Keanu is fun, and even sometimes outright hilarious, but it doesn’t live up to the skills of its central performers.
In anticipation of the Academy Awards, we polled our contributors to see who they thought should win the Oscar. Once we had our winners, we asked various writers to make the case for our selection in each category. Here, Olivia Collette makes the case for the best documentary of 2013: "The Act of Killing". Two winners will be announced Monday through Thursday, ending in our choice for Best Picture on Friday.
Let me be clear about this: each movie in the Best Documentary Feature category deserves the nod. I should also disclose that I am firmly in Jehane Noujaim’s corner. I don’t know how she manages to get as close as she does to her subjects, nor how she keeps dodging death, but it’s a testament to her fervor and fearlessness.
The only way I could pick a winner was to narrow it down to the most unique experience of the five. In that respect, “The Act of Killing” is distinct not because of its premise, but because of the exercise it gives itself.
Director Joshua Oppenheimer asks Anwar Congo, a major player in the Indonesian paramilitary Pancasila Youth, to help him film re-enactments of the killings that occurred during the organization’s anti-communist purge of 1965-66. Congo brags about having tortured and killed over 1,000 during the purge. He’s keen to relate the war crimes to a wider public, even hoping the whole thing will look like the old gangster movies that influenced the style and manner of his murders.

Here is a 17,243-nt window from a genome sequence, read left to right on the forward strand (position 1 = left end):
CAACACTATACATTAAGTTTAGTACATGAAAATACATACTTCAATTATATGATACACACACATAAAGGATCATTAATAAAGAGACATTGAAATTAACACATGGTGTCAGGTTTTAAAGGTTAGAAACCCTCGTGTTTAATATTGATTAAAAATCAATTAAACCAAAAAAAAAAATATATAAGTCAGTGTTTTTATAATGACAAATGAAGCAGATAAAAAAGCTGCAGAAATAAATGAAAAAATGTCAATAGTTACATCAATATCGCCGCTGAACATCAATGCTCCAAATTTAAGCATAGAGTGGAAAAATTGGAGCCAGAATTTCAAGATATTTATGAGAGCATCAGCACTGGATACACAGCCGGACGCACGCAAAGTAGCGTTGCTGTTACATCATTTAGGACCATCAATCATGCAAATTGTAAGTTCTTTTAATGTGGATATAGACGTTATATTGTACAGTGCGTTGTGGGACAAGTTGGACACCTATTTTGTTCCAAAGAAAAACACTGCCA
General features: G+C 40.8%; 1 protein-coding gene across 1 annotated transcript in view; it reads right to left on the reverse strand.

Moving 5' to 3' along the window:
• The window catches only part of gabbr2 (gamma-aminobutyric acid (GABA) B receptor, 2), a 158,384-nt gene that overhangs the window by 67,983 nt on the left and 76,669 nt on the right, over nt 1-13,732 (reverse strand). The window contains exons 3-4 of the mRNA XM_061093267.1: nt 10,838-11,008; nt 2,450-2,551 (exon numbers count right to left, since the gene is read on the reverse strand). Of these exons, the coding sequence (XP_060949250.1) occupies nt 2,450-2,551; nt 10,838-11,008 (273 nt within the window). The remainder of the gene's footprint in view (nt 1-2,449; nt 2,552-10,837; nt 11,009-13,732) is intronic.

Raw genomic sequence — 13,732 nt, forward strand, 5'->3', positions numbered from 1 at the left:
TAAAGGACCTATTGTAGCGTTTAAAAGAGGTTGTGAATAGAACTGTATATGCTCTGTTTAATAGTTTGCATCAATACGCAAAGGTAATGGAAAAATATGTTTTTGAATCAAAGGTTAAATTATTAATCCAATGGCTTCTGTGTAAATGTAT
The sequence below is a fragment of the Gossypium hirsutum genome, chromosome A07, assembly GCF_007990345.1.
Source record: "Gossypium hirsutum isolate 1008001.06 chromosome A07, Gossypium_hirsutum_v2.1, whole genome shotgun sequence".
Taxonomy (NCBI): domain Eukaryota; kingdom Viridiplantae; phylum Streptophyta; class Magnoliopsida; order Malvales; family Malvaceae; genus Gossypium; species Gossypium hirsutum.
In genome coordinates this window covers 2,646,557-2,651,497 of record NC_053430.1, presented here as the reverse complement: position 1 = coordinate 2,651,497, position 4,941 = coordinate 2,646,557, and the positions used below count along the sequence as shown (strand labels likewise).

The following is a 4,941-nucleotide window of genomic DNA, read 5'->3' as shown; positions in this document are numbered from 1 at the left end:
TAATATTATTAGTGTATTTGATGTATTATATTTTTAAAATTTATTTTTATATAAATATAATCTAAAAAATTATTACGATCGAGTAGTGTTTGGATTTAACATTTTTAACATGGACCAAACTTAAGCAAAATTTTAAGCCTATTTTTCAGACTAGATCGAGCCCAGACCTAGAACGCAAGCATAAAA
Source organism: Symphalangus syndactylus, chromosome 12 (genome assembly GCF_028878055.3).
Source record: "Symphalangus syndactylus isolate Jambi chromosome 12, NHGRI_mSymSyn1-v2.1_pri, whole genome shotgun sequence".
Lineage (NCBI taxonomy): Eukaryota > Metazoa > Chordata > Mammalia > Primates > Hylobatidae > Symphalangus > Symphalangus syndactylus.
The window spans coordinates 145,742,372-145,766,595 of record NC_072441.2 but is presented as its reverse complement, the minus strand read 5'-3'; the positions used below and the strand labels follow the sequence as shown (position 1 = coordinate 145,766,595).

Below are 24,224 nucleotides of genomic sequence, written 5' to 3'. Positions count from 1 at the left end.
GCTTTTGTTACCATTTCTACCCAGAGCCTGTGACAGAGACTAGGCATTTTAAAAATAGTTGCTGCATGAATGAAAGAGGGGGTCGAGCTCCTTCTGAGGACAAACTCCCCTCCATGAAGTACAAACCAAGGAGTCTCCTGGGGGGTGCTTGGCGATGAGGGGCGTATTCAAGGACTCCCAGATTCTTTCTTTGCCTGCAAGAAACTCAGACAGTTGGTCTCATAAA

By reconstructing the events, the Pancasila members deconstruct their involvement in them. In one scene, a Pancasila leader is worried that a re-enactment makes the organization look too ruthless, despite admitting to its verity. In another, two men debate the semantics of sadism and cruelty; one insists they’re the same, but the other believes cruelty is the less severe of the two, and won’t accept that what they did to the communists was sadistic.
“The Act of Killing” challenges non-fiction by embedding Pancasila members in sometimes surreal retellings of their own truths. The discussions surrounding how to recreate events accurately are all the more fascinating because some of the folks have buried the purge beneath decades of denial.
It’s not surprising that the staged and real-life scenes are often difficult to tell apart. At its core, “The Act of Killing” is about the lies we tell ourselves to make the truth easier to swallow.
Click here for our winner for Best Director and come back tomorrow for Best Actor and Actress.
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